“My dear Lord, if we develop unflinching devotional service unto You, then automatically Your transcendental, youthful form is revealed to us. Thus liberation herself waits with folded hands to serve us, and the ultimate goals of religiosity, economic development and sense gratification patiently wait to render service to us.”

SB 11.15.31

upāsakasya mām evaṁ
 yoga-dhāraṇayā muneḥ
siddhayaḥ pūrva-kathitā
 upatiṣṭhanty aśeṣataḥ
Synonyms: 
upāsakasya — of one who is worshiping; mām — Me; evam — thus; yoga-dhāraṇayā — by the process of mystic meditation; muneḥ — of a learned person; siddhayaḥ — the mystic perfections; pūrva — previously; kathitāḥ — described; upatiṣṭhanti — approach; aśeṣataḥ — in all respects.
Translation: 
A learned devotee who worships Me through yoga meditation certainly obtains in all respects the mystic perfections that I have described.
Purport: 

The word yoga-dhāraṇayā indicates that each devotee obtains the particular perfection for which he has qualified himself. The Lord thus concludes His discussion of yoga-siddhis.

SB 11.15.32

jitendriyasya dāntasya
 jita-śvāsātmano muneḥ
mad-dhāraṇāṁ dhārayataḥ
 kā sā siddhiḥ su-durlabhā
Synonyms: 
jita-indriyasya — of one who has conquered his senses; dāntasya — who is disciplined and self-controlled; jita-śvāsa — who has conquered his breathing; ātmanaḥ — and conquered the mind; muneḥ — of such a sage; mat — in Me; dhāraṇām — meditation; dhārayataḥ — who is conducting; — what is; — that; siddhiḥ — perfection; su-durlabhā — which is very difficult to achieve.
Translation: 
For a sage who has conquered his senses, breathing and mind, who is self-controlled and always absorbed in meditation on Me, what mystic perfection could possibly be difficult to achieve?
Purport: 

Śrīla Śrīdhara Svāmī comments as follows. “Lord Kṛṣṇa here expresses that there is no need to practice many different processes, for by completely carrying out even one of the above-mentioned procedures one controls one’s senses, becomes absorbed in Him and thus achieves all mystic perfections.”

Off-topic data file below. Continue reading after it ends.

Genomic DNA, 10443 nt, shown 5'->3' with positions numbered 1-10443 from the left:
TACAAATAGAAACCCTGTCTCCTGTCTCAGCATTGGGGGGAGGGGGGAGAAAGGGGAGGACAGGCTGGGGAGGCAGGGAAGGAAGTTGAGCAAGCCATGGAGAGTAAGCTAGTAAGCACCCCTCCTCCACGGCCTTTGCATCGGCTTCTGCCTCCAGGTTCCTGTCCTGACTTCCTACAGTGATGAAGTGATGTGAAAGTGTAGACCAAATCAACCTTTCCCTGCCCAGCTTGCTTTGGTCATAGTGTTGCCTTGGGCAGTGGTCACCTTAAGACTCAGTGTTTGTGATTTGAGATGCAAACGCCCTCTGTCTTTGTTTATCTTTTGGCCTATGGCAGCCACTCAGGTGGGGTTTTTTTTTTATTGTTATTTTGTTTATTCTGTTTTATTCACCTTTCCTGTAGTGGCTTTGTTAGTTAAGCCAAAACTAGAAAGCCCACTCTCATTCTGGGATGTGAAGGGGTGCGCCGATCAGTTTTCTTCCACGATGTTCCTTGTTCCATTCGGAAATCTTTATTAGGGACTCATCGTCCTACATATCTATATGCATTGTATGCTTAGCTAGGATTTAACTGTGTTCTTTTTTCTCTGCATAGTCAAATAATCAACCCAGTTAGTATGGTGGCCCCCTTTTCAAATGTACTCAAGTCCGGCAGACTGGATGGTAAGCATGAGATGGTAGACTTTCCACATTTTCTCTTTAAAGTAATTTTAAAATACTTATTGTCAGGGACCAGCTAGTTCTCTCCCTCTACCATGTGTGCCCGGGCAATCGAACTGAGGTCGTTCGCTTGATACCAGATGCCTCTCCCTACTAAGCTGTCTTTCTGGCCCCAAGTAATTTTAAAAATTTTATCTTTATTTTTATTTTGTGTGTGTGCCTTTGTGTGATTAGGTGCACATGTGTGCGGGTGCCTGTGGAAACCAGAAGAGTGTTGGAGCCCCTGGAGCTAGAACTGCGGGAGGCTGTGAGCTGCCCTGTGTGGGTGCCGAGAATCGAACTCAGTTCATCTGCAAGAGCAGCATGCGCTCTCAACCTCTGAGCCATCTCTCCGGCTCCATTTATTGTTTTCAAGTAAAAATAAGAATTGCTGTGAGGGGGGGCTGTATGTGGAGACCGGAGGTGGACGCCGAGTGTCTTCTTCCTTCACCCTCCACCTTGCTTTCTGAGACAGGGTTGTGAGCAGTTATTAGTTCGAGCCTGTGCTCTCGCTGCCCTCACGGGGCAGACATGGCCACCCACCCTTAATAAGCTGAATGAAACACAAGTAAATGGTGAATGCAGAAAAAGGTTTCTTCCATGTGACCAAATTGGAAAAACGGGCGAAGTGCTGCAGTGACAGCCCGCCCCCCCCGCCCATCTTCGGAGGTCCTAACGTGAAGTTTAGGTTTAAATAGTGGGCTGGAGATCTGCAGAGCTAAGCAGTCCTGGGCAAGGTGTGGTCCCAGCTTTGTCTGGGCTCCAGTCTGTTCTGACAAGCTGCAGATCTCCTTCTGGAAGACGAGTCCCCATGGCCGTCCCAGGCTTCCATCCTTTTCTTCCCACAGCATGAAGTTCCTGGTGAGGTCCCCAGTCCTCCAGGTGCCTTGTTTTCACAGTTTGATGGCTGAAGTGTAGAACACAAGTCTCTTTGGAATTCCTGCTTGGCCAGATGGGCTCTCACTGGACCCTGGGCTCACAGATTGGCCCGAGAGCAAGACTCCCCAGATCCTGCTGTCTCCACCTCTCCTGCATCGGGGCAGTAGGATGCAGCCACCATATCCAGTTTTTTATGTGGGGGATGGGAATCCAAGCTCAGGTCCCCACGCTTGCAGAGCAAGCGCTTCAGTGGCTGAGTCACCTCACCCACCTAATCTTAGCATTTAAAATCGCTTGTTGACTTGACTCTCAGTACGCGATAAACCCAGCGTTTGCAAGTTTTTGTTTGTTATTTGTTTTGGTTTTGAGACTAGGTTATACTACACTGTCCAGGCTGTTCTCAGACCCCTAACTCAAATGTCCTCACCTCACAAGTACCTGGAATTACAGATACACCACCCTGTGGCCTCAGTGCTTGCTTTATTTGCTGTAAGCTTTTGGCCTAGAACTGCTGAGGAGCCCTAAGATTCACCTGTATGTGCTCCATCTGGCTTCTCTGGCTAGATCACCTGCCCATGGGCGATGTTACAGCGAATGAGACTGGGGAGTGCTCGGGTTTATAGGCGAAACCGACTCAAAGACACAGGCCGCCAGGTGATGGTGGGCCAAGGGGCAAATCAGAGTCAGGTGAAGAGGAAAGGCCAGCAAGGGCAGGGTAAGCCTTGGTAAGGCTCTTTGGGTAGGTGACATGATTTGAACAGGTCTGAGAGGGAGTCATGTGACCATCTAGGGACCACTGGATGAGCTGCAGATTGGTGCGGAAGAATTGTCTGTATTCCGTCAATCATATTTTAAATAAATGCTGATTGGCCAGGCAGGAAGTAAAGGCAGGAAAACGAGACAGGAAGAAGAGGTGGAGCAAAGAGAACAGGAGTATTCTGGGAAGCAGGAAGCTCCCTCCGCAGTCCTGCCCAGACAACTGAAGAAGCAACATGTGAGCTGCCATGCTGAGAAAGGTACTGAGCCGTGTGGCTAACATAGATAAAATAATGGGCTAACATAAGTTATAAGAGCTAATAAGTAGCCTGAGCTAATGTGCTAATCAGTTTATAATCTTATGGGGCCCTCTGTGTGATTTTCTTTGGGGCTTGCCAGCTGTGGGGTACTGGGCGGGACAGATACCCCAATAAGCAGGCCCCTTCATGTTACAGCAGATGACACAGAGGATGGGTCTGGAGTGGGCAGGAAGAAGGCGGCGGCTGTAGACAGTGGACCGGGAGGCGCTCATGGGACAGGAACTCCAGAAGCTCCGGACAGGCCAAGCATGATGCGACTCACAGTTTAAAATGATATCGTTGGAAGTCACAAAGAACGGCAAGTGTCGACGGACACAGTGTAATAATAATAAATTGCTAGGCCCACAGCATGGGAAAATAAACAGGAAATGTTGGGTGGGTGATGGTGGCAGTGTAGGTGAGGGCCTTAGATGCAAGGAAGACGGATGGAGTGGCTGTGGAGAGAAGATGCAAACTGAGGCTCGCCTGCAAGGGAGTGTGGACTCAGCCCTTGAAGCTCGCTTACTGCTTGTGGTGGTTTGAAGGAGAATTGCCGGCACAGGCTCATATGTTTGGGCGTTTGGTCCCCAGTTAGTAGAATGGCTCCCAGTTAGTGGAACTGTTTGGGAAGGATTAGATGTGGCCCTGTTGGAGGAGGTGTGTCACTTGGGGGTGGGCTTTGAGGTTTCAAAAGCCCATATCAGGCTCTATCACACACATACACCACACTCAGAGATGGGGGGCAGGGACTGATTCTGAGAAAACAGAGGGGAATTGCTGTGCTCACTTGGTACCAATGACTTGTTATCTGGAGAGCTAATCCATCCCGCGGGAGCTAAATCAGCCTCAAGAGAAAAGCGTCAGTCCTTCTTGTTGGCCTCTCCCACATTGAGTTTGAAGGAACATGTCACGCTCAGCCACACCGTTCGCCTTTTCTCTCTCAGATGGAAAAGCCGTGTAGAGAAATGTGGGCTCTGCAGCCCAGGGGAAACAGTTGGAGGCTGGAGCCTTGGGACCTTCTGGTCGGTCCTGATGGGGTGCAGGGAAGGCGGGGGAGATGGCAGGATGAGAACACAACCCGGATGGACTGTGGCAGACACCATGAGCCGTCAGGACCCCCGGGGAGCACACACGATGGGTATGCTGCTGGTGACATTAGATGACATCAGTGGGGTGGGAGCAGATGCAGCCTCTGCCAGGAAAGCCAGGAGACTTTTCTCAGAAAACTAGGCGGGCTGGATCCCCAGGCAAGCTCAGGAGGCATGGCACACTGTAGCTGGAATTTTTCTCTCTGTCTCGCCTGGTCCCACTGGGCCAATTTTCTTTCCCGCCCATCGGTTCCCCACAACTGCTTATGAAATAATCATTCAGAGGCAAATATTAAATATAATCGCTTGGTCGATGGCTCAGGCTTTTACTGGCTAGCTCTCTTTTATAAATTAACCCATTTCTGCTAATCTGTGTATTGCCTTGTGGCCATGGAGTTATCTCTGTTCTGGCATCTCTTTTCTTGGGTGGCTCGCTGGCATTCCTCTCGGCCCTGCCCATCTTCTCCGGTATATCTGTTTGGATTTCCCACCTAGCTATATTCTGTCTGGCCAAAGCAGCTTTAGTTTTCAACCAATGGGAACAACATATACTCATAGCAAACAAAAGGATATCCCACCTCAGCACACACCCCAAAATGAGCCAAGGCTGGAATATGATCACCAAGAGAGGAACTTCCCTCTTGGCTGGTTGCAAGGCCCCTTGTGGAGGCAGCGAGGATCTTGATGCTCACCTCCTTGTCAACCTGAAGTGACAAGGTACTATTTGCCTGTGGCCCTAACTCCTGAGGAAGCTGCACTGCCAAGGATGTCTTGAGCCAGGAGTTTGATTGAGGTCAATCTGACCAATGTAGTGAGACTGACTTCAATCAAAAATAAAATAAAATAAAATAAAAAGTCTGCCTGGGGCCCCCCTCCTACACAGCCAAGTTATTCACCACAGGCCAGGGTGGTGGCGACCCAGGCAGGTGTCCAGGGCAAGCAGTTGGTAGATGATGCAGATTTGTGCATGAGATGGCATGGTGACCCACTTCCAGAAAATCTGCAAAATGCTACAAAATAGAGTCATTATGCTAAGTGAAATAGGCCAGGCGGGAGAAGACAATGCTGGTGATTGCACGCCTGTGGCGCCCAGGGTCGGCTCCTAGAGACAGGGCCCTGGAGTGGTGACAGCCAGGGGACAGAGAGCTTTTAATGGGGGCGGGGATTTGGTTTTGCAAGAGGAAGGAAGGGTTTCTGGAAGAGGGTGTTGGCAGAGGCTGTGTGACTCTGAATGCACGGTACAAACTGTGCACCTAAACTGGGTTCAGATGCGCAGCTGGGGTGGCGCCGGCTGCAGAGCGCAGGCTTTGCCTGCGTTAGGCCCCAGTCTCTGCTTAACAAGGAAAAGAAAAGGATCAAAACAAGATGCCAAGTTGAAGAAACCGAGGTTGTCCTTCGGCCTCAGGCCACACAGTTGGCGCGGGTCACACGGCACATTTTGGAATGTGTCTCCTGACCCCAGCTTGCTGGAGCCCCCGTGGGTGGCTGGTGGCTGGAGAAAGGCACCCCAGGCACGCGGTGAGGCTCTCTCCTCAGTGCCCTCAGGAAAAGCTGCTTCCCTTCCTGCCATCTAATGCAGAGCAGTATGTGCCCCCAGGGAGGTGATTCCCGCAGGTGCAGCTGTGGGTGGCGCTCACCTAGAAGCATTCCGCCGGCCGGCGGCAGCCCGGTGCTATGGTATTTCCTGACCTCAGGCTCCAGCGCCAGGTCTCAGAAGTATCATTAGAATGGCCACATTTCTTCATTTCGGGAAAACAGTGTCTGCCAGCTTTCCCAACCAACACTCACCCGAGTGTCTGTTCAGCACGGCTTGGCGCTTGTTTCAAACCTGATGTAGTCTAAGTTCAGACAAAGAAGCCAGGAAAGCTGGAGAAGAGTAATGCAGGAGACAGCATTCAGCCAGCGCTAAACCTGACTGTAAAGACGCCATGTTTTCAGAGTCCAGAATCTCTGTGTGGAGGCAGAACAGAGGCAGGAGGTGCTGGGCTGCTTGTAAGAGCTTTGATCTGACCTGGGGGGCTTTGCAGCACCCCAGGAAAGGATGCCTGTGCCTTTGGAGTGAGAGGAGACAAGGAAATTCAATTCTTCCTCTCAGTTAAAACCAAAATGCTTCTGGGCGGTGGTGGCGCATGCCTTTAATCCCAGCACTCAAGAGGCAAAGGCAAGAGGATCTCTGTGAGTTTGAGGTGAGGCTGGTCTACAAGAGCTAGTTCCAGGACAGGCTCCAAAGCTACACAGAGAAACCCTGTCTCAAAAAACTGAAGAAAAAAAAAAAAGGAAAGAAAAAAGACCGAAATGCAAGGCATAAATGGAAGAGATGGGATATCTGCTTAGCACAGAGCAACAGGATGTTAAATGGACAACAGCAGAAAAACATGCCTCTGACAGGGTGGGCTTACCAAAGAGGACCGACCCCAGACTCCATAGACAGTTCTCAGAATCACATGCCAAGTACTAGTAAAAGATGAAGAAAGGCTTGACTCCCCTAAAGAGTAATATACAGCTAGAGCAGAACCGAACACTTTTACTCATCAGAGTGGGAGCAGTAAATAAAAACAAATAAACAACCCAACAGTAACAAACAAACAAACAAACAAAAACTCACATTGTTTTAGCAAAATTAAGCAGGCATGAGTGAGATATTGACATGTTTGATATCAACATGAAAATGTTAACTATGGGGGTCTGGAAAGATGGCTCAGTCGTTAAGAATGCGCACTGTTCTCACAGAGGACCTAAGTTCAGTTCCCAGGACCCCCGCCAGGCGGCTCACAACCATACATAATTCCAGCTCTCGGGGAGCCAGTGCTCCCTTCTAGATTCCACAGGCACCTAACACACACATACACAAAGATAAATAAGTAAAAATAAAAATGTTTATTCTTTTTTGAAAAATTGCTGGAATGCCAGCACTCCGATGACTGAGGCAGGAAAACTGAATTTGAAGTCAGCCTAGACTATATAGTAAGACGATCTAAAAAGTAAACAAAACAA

Śrīla Jīva Gosvāmī notes that one must meditate on the transcendental form of the Lord, which is free from any material designation. This is the essence of advancing in the yoga system; thus one acquires all mystic perfections very easily from the personal body of the Personality of Godhead.

SB 11.15.33

antarāyān vadanty etā
 yuñjato yogam uttamam
mayā sampadyamānasya
 kāla-kṣapaṇa-hetavaḥ
Synonyms: 
antarāyān — impediments; vadanti — they say; etāḥ — these mystic perfections; yuñjataḥ — of one engaging in; yogam — connection with the Absolute; uttamam — the supreme stage; mayā — with Me; sampadyamānasya — of one who is becoming completely opulent; kāla — of time; kṣapaṇa — of the interruption, waste; hetavaḥ — causes.
Translation: 
Learned experts in devotional service state that the mystic perfections of yoga that I have mentioned are actually impediments and are a waste of time for one who is practicing the supreme yoga, by which one achieves all perfection in life directly from Me.
Purport: 

It is common sense that whatever is a useless waste of time should be given up; therefore one should not pray to God for mystic yoga perfections. For a pure devotee, who has no material desire, even impersonal liberation is a useless disturbance in his life, and what to speak of the material perfections of yoga, which cannot even be compared to impersonal liberation. Such mystic perfections may be wonderful for an immature and inexperienced person, but they are not impressive for a learned man who has understood the Supreme Personality of Godhead. Simply by obtaining Lord Kṛṣṇa one dwells within an infinite ocean of mystic opulences; therefore he should not waste precious time pursuing separate mystic perfections.

SB 11.15.34

janmauṣadhi-tapo-mantrair
 yāvatīr iha siddhayaḥ
yogenāpnoti tāḥ sarvā
 nānyair yoga-gatiṁ vrajet
Synonyms: 
janma — by birth; auṣadhi — herbs; tapaḥ — austerities; mantraiḥ — and by mantras; yāvatīḥ — as many as there are; iha — in this world; siddhayaḥ — perfections; yogena — by devotional service to Me; āpnoti — one obtains; tāḥ — those; sarvāḥ — all of them; na — not; anyaiḥ — by other methods; yoga-gatim — the actual perfection of yoga; vrajet — one can achieve.
Translation: 
Whatever mystic perfections can be achieved by good birth, herbs, austerities and mantras can all be achieved by devotional service to Me; indeed, one cannot achieve the actual perfection of yoga by any other means.